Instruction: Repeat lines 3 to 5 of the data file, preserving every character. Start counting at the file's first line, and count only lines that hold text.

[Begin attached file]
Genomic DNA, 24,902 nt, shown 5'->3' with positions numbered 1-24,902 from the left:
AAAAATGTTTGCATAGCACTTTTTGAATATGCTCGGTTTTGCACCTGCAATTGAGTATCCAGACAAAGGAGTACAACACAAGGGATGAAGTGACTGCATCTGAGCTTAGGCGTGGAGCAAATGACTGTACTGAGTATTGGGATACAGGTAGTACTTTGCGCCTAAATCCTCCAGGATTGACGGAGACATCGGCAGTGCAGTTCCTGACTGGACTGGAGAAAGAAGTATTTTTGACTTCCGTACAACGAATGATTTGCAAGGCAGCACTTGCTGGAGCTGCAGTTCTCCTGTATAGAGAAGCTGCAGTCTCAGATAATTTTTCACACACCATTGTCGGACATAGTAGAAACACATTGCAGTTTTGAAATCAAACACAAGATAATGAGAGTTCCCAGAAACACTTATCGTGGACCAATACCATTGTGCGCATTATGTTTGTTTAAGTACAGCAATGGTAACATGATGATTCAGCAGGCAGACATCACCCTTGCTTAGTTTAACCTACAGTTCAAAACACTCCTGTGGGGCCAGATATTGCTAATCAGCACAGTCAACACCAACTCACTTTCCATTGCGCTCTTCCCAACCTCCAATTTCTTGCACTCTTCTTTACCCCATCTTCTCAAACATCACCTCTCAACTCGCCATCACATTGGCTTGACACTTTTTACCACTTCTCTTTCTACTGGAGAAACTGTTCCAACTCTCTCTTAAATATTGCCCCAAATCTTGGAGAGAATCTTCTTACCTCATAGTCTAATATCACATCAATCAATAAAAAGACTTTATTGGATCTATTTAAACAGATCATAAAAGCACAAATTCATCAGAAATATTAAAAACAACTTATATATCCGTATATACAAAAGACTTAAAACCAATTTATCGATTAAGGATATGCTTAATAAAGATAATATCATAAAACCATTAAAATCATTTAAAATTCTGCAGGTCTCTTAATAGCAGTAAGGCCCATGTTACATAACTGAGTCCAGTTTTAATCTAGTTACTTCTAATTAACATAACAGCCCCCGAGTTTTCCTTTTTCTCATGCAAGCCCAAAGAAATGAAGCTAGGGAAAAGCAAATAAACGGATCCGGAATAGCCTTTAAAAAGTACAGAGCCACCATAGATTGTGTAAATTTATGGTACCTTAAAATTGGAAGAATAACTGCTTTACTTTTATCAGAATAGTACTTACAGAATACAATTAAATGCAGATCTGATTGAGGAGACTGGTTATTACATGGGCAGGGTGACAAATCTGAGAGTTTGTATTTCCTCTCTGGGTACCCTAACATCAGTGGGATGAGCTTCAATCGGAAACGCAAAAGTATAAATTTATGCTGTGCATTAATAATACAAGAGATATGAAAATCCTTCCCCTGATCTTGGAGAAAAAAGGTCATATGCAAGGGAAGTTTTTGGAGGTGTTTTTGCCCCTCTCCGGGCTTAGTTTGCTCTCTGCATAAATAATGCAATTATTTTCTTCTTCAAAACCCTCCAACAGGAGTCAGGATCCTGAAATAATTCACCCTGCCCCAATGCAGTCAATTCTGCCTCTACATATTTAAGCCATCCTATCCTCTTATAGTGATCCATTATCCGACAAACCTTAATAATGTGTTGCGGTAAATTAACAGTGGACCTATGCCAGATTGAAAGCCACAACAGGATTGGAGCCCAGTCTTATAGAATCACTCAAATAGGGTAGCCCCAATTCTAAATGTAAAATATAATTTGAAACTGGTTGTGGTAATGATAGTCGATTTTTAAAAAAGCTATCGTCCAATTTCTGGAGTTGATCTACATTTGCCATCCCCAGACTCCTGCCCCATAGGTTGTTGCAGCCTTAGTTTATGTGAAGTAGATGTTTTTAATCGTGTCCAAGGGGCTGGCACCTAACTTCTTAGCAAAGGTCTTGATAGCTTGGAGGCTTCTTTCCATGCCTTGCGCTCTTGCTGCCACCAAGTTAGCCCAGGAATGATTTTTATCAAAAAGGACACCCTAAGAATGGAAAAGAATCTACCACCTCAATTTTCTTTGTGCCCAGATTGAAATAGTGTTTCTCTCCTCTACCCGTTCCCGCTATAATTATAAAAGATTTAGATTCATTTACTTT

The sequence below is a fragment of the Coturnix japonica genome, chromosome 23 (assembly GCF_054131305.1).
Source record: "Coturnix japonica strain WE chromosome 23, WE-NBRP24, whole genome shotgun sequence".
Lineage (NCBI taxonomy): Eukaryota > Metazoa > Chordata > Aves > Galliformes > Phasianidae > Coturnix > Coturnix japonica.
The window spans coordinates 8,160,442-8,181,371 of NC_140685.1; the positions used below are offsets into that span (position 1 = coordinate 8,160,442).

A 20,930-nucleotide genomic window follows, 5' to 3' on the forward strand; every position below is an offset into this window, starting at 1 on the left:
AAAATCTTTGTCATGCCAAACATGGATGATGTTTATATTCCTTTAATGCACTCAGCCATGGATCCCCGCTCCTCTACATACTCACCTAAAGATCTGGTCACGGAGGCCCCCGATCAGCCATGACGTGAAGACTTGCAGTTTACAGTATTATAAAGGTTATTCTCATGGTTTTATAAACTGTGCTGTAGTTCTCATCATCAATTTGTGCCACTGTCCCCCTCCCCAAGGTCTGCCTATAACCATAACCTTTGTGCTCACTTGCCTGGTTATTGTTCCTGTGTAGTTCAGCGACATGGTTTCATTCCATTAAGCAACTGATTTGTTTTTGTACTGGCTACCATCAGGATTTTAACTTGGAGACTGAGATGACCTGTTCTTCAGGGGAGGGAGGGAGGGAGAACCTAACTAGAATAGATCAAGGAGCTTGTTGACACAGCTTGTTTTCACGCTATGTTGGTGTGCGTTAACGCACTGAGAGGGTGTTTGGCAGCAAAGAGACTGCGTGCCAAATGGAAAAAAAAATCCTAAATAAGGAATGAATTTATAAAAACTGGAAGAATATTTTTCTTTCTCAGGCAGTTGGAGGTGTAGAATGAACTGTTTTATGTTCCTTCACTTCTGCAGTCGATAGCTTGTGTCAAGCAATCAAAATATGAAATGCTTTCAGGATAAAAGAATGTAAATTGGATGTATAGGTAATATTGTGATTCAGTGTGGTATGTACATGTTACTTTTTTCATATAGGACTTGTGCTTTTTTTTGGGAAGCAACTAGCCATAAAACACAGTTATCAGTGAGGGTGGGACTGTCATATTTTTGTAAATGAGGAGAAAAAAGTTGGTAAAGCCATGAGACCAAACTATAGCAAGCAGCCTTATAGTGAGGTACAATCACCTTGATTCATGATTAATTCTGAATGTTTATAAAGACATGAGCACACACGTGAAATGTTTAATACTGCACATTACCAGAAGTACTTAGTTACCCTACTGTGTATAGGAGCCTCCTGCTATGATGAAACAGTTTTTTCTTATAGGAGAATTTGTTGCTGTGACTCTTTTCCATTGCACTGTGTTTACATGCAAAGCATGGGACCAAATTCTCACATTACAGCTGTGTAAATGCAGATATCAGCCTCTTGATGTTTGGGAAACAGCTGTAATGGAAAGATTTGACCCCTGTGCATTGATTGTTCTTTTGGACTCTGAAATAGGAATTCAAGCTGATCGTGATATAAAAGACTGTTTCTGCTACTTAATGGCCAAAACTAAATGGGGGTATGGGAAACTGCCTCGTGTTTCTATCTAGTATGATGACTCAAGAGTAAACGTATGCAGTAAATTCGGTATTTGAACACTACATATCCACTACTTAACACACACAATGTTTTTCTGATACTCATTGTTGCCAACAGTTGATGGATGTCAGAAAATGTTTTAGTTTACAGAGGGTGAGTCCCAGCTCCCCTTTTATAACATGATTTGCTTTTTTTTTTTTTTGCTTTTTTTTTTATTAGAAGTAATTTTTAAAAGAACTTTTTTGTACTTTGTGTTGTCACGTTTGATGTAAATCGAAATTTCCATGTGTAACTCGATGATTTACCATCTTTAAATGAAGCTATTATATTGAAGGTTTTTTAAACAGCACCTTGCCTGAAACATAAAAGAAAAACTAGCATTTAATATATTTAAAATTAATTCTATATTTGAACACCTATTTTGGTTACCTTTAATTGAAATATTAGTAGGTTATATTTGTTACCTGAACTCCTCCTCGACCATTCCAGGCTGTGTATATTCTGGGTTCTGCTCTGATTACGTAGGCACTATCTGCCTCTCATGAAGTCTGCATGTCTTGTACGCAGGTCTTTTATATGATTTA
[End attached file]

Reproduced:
The sequence below is a fragment of the Coturnix japonica genome, chromosome 23 (assembly GCF_054131305.1).
Source record: "Coturnix japonica strain WE chromosome 23, WE-NBRP24, whole genome shotgun sequence".
Lineage (NCBI taxonomy): Eukaryota > Metazoa > Chordata > Aves > Galliformes > Phasianidae > Coturnix > Coturnix japonica.